The San Diego Zoo has given nine apes an experimental coronavirus vaccine developed by Zoetis, a major veterinary pharmaceuticals company.
In January, a troop of gorillas at the zoo’s Safari Park tested positive for the virus. All are recovering, but even so, the zoo requested help from Zoetis in vaccinating other apes. The company provided an experimental vaccine that was initially developed for pets and is now being tested in mink.
Nadine Lamberski, a conservation and wildlife health officer at San Diego Zoo Global, said the zoo vaccinated four orangutans and five bonobos with the experimental vaccine, which is not designed for use in humans. Among the vaccinated orangutans was an ape named Karen, who made history in 1994 when she became the first orangutan to have open-heart surgery.
Dr. Lamberski said one gorilla at the zoo was also scheduled to be vaccinated, but the gorillas at the wildlife park were a lower priority because they had already tested positive for infection and had recovered. She said she would vaccinate the gorillas at the wildlife park if the zoo received more doses of the vaccine.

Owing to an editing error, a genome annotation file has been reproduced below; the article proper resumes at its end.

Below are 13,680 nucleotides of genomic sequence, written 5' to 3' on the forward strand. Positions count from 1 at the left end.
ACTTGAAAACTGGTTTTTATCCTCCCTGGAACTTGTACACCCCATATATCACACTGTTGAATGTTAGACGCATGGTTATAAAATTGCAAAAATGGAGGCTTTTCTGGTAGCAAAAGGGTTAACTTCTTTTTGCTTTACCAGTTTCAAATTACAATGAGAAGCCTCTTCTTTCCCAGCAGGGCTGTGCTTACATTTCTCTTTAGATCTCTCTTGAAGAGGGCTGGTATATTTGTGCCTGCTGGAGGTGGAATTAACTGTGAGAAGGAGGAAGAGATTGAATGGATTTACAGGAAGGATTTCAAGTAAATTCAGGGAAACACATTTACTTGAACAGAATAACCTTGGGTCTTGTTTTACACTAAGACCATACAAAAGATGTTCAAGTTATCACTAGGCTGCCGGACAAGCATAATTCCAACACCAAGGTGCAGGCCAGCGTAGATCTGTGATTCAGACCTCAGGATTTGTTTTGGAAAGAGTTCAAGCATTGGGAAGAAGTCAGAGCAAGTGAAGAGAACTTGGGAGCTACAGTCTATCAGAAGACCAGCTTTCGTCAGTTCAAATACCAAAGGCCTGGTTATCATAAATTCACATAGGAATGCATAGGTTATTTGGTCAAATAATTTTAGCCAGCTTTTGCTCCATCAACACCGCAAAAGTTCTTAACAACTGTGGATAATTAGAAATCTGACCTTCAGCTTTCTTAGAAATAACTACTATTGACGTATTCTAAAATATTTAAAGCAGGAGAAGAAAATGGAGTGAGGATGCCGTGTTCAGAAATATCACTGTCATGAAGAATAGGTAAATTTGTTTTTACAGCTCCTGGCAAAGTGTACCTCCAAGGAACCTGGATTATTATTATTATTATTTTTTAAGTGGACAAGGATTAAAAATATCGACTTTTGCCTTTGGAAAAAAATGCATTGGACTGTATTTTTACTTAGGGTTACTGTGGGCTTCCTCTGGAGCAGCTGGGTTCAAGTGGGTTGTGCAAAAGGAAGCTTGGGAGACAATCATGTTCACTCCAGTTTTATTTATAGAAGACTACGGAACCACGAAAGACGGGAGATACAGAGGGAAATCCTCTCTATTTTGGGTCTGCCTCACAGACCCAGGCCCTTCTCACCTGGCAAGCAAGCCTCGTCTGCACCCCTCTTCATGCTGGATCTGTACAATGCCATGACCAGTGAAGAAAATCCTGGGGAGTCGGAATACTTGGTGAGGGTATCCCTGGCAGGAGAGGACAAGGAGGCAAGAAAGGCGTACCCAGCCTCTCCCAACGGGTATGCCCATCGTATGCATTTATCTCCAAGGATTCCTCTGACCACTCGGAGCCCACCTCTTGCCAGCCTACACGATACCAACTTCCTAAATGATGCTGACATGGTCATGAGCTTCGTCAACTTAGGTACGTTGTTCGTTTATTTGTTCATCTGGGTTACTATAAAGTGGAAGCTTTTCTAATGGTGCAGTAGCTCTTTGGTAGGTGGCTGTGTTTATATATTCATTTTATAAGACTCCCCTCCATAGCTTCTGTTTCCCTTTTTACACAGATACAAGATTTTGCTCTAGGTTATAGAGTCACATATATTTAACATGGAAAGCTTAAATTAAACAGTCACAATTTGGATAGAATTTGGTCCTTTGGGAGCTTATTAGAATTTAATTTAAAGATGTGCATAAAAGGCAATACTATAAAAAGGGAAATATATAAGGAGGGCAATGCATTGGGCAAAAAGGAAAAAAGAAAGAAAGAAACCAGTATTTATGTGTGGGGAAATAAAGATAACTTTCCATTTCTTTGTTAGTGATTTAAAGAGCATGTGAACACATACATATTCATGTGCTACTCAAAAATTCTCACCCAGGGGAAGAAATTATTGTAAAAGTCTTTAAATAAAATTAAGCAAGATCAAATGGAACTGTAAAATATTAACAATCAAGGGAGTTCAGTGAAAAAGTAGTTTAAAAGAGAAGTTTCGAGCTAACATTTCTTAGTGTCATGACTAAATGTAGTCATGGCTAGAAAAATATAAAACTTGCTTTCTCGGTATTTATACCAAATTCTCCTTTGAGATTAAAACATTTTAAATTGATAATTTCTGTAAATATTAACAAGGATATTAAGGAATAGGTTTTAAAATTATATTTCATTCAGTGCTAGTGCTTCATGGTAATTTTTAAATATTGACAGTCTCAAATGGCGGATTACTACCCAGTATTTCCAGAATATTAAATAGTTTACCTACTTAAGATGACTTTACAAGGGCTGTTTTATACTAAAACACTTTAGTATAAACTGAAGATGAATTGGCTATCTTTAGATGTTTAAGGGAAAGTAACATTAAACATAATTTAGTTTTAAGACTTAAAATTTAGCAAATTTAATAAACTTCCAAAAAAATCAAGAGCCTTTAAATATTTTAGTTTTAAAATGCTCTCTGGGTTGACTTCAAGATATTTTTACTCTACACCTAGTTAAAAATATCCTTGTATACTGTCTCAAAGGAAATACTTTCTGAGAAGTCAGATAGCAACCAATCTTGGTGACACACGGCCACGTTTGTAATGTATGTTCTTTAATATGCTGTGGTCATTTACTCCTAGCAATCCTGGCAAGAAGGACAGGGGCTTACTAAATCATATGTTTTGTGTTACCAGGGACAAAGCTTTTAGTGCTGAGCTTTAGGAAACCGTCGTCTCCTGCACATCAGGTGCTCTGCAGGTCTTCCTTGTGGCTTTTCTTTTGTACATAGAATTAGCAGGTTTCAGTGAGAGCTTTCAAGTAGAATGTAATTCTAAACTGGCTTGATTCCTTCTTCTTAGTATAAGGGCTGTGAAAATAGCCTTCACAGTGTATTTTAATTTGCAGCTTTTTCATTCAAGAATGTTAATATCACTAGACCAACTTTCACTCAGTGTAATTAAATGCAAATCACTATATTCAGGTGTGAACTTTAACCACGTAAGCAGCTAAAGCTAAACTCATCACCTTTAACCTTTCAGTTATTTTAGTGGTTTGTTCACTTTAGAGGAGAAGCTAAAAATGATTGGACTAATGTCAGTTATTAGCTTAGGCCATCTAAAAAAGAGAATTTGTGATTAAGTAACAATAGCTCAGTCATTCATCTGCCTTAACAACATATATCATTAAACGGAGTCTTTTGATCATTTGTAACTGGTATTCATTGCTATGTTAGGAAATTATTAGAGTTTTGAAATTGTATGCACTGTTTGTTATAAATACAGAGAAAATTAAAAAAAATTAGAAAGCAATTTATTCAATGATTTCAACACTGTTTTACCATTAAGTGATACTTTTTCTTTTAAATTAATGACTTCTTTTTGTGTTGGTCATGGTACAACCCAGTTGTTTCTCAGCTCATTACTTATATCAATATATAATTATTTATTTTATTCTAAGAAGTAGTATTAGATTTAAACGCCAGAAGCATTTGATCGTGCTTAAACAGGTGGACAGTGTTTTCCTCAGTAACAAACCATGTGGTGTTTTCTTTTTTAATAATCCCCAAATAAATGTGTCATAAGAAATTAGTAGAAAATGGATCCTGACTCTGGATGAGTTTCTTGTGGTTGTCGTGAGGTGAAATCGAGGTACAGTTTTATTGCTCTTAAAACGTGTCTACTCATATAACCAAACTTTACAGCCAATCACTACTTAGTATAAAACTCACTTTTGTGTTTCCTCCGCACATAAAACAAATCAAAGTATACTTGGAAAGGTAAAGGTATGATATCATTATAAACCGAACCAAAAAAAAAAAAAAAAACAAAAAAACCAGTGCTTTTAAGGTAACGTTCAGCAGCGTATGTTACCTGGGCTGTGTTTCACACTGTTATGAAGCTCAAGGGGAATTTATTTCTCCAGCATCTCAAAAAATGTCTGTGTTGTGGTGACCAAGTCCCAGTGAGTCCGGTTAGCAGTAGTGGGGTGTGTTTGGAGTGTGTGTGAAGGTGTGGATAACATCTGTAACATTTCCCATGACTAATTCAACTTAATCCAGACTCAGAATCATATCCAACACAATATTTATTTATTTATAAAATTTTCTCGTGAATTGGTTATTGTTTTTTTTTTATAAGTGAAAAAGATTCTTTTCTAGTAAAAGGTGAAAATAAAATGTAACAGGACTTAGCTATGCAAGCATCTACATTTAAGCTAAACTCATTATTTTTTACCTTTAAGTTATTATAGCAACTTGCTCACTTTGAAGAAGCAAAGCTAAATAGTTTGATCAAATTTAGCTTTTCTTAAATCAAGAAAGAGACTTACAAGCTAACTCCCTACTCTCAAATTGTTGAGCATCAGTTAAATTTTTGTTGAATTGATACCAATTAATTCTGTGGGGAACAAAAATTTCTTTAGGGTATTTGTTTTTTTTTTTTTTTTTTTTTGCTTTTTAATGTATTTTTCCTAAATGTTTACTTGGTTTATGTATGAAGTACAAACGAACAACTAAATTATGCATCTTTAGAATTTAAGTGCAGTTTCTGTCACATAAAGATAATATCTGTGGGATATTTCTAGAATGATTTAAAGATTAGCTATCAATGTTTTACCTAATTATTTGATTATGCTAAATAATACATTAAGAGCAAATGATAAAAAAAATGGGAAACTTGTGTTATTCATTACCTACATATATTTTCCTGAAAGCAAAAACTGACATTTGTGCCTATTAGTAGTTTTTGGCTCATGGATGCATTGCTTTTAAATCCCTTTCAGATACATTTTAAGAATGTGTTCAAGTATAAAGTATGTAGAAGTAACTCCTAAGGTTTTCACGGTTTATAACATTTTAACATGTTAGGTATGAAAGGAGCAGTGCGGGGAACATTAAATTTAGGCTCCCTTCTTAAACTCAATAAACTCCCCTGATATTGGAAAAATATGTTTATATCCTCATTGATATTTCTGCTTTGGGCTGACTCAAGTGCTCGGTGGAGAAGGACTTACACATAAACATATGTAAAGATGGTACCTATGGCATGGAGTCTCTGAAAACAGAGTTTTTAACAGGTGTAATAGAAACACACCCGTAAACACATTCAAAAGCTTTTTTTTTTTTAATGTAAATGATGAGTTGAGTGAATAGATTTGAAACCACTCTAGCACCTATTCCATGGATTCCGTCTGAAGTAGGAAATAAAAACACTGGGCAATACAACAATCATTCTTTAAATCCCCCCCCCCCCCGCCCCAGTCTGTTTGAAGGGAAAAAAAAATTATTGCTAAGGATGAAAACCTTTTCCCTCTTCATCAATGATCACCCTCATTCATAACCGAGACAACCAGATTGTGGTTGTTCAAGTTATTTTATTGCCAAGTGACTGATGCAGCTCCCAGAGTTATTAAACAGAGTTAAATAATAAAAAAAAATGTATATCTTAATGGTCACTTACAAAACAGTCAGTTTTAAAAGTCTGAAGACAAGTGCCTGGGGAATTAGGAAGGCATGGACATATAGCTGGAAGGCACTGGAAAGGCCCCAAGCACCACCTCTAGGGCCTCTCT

the danger the virus poses to great apes and other animals, but also about the potential for the virus to gain a foothold in a wild animal population that could become a permanent reservoir and emerge at a later date to reinfect humans.
Infections in farmed mink have produced the biggest scare so far. When Danish mink farms were devastated by the virus, which can kill mink just as it kills people, a mutated form of the virus emerged from the mink and reinfected humans. That variant showed resistance to some antibodies in laboratory studies, raising suspicion that vaccines might be less effective against it.
That virus variant has not been found in humans since November, according to the World Health Organization. But other variants have emerged in people in several countries, proving that the virus can become more contagious and in some cases can diminish the effectiveness of some vaccines.